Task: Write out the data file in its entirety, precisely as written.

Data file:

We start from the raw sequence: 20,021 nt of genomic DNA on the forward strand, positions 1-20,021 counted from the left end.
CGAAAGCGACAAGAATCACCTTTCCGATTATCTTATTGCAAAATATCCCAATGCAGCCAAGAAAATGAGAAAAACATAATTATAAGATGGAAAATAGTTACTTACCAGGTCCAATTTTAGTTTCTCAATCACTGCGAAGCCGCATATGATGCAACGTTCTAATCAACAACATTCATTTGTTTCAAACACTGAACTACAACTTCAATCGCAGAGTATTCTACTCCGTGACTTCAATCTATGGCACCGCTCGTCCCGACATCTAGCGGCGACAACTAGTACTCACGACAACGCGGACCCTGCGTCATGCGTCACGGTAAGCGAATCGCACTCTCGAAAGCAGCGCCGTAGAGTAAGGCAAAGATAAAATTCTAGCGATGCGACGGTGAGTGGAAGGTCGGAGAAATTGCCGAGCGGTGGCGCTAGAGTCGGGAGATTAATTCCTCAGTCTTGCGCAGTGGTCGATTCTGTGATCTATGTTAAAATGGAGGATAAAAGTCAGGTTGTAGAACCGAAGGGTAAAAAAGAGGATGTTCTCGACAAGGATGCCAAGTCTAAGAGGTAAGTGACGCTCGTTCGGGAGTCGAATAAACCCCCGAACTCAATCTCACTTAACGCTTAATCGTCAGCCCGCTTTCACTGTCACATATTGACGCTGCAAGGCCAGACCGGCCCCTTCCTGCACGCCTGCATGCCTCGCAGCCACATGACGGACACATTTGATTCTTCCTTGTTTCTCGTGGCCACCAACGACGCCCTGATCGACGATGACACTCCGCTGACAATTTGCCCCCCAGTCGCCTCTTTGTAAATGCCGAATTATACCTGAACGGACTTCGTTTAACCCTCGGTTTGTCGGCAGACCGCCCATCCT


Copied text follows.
We start from the raw sequence: 20,021 nt of genomic DNA on the forward strand, positions 1-20,021 counted from the left end.
CGAAAGCGACAAGAATCACCTTTCCGATTATCTTATTGCAAAATATCCCAATGCAGCCAAGAAAATGAGAAAAACATAATTATAAGATGGAAAATAGTTACTTACCAGGTCCAATTTTAGTTTCTCAATCACTGCGAAGCCGCATATGATGCAACGTTCTAATCAACAACATTCATTTGTTTCAAACACTGAACTACAACTTCAATCGCAGAGTATTCTACTCCGTGACTTCAATCTATGGCACCGCTCGTCCCGACATCTAGCGGCGACAACTAGTACTCACGACAACGCGGACCCTGCGTCATGCGTCACGGTAAGCGAATCGCACTCTCGAAAGCAGCGCCGTAGAGTAAGGCAAAGATAAAATTCTAGCGATGCGACGGTGAGTGGAAGGTCGGAGAAATTGCCGAGCGGTGGCGCTAGAGTCGGGAGATTAATTCCTCAGTCTTGCGCAGTGGTCGATTCTGTGATCTATGTTAAAATGGAGGATAAAAGTCAGGTTGTAGAACCGAAGGGTAAAAAAGAGGATGTTCTCGACAAGGATGCCAAGTCTAAGAGGTAAGTGACGCTCGTTCGGGAGTCGAATAAACCCCCGAACTCAATCTCACTTAACGCTTAATCGTCAGCCCGCTTTCACTGTCACATATTGACGCTGCAAGGCCAGACCGGCCCCTTCCTGCACGCCTGCATGCCTCGCAGCCACATGACGGACACATTTGATTCTTCCTTGTTTCTCGTGGCCACCAACGACGCCCTGATCGACGATGACACTCCGCTGACAATTTGCCCCCCAGTCGCCTCTTTGTAAATGCCGAATTATACCTGAACGGACTTCGTTTAACCCTCGGTTTGTCGGCAGACCGCCCATCCT